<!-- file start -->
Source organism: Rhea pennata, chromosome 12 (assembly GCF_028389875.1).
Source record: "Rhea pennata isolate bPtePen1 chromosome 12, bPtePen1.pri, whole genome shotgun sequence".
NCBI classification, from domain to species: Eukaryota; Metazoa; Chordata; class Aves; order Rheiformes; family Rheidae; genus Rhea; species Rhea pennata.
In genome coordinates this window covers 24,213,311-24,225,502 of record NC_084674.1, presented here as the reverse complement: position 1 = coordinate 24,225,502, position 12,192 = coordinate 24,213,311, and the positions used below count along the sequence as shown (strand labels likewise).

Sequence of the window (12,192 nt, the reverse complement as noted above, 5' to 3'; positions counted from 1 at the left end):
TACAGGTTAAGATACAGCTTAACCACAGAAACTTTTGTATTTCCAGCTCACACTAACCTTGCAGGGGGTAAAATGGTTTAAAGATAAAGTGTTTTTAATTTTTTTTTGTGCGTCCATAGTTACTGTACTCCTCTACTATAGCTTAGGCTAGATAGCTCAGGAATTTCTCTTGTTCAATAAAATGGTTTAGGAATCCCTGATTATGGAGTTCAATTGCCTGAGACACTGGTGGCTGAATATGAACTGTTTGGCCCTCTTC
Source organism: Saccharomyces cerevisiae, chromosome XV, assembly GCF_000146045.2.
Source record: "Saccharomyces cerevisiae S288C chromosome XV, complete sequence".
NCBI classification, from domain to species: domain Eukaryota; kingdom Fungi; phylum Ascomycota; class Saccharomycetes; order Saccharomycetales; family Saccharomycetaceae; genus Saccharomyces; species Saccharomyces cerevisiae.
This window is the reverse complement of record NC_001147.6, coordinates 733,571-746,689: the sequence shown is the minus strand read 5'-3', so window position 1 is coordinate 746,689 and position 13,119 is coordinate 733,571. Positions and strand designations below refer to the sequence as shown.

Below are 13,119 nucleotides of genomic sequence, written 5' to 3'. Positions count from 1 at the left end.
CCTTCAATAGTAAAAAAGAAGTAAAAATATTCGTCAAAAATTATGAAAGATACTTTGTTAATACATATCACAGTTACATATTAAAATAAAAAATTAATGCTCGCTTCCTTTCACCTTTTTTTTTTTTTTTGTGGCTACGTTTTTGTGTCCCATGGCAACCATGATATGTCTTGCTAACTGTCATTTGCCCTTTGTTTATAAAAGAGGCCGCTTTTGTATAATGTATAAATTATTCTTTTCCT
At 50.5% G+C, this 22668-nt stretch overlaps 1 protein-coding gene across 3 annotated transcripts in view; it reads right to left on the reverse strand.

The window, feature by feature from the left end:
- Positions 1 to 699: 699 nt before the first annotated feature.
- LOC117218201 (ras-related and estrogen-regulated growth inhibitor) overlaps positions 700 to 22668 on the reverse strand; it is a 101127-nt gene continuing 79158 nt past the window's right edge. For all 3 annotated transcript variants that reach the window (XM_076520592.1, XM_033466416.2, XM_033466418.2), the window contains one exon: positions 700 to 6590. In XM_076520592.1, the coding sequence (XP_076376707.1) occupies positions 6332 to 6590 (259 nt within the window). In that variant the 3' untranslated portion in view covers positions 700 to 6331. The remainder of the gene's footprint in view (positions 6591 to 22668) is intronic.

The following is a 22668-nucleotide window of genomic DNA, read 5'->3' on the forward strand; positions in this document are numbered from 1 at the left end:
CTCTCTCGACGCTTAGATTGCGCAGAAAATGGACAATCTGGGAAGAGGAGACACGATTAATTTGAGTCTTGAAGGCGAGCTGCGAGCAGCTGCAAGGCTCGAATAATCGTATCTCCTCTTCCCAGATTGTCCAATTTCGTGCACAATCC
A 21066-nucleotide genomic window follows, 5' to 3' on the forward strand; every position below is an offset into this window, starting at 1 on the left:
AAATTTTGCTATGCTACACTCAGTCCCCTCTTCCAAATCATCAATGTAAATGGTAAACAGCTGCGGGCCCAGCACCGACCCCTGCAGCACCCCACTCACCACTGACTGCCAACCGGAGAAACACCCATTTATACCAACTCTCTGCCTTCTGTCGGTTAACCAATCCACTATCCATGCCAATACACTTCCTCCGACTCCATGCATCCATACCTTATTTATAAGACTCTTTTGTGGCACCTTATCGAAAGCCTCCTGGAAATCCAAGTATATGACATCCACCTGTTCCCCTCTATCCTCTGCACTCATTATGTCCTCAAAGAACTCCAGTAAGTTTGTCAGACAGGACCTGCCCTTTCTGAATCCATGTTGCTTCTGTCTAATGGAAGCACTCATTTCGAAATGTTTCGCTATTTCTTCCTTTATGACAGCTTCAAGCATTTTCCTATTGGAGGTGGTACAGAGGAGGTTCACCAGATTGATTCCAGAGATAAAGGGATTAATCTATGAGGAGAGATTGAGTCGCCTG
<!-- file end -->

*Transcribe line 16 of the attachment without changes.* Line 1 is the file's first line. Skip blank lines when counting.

- LOC117218201 (ras-related and estrogen-regulated growth inhibitor) overlaps positions 700 to 22668 on the reverse strand; it is a 101127-nt gene continuing 79158 nt past the window's right edge. For all 3 annotated transcript variants that reach the window (XM_076520592.1, XM_033466416.2, XM_033466418.2), the window contains one exon: positions 700 to 6590. In XM_076520592.1, the coding sequence (XP_076376707.1) occupies positions 6332 to 6590 (259 nt within the window). In that variant the 3' untranslated portion in view covers positions 700 to 6331. The remainder of the gene's footprint in view (positions 6591 to 22668) is intronic.